4 fun facts about Democratic Senate candidate Ruben Gallego

ruben gallego

LEFT PHOTO: Then-State Rep. Ruben Gallego (left) in 2014 with his campaign field director, Tony Valdovinos. RIGHT PHOTO: The Off-Broadway musical ¡Americano! tells the story of Valdovinos’s (left) life and political work with Gallego (right). Images via (Photo By Bill Clark/CQ Roll Call and New World Stages.

By Camaron Stevenson

March 13, 2024

As political ads begin to take over Arizona’s airwaves, the way candidates want the world to see them will interrupt every show, song, and stream that isn’t commercial-free.

Democratic US Rep. Ruben Gallego launched his first television ad Tuesday after his US Senate campaign, only days after Sen. Kyrsten Sinema announced she wouldn’t seek reelection.

The ad details Gallego’s military service, his love of family, and offers a brief insight into his voting record while in Congress—and will likely be staples of the majority of his campaign ads this year.

And, while his resume and voting record could help voters decide if he’s right to represent them in the Senate, what’s left out of those ads can be instructive, too.

Here are four fun facts about Gallego you won’t see on TV.

1. He’s featured in an Off-Broadway musical

When Gallego first ran for US Congress in 2014, he hired a DACA recipient named Tony Valdovinos to be his campaign’s field director, a prominent position that involves managing staff and volunteers as well as strategizing voter outreach. He met Valdovinos through activism work, where they successfully recalled the state legislator who authored Arizona’s 2010 “Show Me Your Papers” law.

Valdovinos had a unique background: he was brought to the US as a child, and only discovered he wasn’t a US citizen when he tried to enlist with the Marines. That realization sparked his work as an activist—and in 2019, sparked the inspiration for ¡Americano!, a musical about his life.

The musical debuted at the Phoenix Theatre Company on Jan. 29, 2020, and was later performed at the Off-Broadway theatre New World Stages in 2022. Featured in the final acts was a character modeled off Gallego, a state representative named Carlos Ledesma who was running for US Congress. In a powerful monologue, he inspired a distraught Valdovinos to take control of his future and not give up on his dreams.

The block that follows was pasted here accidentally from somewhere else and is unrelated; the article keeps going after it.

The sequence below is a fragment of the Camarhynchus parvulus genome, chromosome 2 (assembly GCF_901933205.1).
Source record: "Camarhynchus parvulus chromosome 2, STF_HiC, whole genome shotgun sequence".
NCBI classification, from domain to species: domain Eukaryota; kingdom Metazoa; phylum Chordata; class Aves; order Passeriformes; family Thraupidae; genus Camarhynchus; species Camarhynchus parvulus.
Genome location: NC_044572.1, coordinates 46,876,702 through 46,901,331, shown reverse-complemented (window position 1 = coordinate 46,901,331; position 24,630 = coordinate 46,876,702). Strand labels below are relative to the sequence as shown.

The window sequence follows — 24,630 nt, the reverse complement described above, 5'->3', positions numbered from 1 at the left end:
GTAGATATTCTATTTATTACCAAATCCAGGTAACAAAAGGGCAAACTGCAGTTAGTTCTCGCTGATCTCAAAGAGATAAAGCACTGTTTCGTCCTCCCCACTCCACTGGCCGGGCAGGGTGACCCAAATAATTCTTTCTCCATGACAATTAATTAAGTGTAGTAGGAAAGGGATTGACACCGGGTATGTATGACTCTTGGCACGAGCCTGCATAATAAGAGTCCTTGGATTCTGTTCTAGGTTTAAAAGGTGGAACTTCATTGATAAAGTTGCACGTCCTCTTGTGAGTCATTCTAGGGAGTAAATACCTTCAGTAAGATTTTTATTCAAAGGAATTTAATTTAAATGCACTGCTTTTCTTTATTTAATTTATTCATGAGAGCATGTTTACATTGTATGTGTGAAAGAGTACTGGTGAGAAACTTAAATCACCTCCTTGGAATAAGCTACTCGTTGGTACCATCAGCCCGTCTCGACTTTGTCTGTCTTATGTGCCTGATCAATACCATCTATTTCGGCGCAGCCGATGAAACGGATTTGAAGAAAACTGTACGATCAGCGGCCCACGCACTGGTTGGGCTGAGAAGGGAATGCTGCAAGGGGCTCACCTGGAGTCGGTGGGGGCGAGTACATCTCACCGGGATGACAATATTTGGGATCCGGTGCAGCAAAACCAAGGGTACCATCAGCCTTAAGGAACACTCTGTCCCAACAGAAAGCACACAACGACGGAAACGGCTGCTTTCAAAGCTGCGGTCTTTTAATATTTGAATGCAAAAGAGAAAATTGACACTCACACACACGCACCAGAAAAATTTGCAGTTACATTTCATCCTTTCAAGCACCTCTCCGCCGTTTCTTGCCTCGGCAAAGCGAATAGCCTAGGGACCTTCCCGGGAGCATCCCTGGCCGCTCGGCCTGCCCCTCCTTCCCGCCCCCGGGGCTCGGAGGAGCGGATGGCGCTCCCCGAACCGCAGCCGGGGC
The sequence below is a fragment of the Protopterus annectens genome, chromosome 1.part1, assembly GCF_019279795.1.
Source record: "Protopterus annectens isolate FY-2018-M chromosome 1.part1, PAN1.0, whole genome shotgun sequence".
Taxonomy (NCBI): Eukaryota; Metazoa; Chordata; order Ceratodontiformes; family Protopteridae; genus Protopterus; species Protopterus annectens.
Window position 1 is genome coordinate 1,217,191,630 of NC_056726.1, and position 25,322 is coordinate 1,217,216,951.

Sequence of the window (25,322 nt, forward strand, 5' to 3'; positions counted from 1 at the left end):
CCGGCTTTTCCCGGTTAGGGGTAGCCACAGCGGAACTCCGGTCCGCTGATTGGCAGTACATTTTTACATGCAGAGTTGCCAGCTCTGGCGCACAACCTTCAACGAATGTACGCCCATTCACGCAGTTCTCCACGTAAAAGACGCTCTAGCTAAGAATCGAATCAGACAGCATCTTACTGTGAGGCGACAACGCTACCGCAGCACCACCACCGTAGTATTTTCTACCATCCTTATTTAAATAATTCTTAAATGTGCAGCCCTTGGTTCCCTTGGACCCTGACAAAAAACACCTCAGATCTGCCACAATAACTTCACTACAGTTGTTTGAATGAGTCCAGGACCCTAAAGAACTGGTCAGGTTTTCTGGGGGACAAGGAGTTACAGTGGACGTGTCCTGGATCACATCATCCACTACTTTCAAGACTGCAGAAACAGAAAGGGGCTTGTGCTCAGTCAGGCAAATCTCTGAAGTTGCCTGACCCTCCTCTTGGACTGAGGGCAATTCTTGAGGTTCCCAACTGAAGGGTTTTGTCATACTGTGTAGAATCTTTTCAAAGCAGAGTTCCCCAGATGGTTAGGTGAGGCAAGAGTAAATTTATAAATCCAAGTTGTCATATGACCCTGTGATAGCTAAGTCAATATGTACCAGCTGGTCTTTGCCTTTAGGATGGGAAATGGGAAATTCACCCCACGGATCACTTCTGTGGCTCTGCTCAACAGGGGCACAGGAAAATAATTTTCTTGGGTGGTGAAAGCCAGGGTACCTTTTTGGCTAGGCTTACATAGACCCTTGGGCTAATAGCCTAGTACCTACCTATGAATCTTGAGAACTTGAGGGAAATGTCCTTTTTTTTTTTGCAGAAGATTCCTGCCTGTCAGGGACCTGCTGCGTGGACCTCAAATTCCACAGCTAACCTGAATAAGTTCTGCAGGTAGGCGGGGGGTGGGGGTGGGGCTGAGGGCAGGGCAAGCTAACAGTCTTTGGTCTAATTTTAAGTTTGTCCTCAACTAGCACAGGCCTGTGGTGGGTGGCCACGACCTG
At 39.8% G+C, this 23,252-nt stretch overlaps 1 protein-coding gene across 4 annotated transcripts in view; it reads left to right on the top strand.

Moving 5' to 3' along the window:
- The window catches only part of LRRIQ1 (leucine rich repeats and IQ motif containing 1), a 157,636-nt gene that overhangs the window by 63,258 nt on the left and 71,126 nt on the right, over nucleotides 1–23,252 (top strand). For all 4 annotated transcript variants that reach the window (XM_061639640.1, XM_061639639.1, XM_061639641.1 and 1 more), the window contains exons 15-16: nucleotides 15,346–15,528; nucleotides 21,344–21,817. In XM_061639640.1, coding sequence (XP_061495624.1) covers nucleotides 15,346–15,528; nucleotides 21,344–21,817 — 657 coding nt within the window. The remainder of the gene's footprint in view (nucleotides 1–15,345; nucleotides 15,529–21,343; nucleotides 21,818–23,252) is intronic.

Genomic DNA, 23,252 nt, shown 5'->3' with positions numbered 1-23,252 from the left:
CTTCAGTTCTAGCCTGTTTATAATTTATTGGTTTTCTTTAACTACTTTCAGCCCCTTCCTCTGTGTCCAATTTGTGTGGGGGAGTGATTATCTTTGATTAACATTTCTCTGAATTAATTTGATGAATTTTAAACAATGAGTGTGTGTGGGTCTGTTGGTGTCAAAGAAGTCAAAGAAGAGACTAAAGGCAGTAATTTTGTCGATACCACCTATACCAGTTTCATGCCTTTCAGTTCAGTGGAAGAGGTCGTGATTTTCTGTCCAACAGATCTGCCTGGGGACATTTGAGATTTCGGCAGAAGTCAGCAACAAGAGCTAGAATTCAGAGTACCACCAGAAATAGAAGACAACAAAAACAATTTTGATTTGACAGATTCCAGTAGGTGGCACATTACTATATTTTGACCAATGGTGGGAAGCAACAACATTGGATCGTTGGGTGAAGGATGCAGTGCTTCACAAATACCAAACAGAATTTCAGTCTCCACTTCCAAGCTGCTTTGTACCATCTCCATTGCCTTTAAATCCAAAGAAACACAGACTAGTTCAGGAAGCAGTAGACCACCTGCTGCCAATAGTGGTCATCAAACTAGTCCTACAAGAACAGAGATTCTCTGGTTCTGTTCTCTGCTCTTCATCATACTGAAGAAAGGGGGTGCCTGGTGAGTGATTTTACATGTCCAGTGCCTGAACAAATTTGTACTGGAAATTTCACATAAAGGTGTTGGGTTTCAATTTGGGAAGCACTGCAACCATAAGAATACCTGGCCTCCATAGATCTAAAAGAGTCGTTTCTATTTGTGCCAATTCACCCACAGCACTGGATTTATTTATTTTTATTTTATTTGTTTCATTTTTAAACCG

2. He served in the Arizona Legislature with Kyrsten Sinema

US Congress is not the first time Gallego and Sinema have worked as legislators together in opposite chambers. Gallego’s first term in the Arizona House of Representatives was Sinema’s last one in the Arizona Senate.

They served at the Arizona Capitol together from 2010 through 2012, when Sinema left to run for the US House of Representatives. Two years later, Gallego followed—and now, nearly a decade after, he hopes to take her seat in the US Senate.

3. He coach-surfed when he first got to Congress

While Gallego landed in some hot water in 2023 for claiming his Washington, DC, home as his primary residence, his living situation at the US Capitol wasn’t always so stable.

When Gallego first got to Congress in 2014, rent in DC was $1,900 a month—slightly over budget for a former state legislator. He was resigned to working out of a Dunkin Donuts by day, and sleeping on an air mattress at a friend’s house by night until his new paycheck kicked in.

4. His off-the-cuff remarks aren’t as polished

During his new ad, Gallego is measured, calm, and somber as he talks about his plans for the US Senate. But his reputation while in the House is known for being a little more rough around the edges. His floor speech after the Jan. 6 Insurrection was full of raw passion, only hours after he had helped his colleagues put on gas masks and watched insurrectionists storm the Capitol building.

“Today there was treason in this house. Today there were traitors in this house,” Gallego said to his Republican colleagues. “It is time for you to save your soul. It is time for you to save this country. That man [Trump] at 1600 Pennsylvania Avenue will forget you, he will use you, and he will dump you to the side.”

Outside the Capitol, Gallego’s tweets criticizing other lawmakers are raw, authentic, and often brutal.

Author

  • Camaron Stevenson

    Camaron is the Founding Editor and Chief Political Correspondent for The Copper Courier, and has worked as a journalist in Phoenix for over a decade. He also teaches multimedia journalism at the Walter Cronkite School of Journalism and Mass Communication at Arizona State University.

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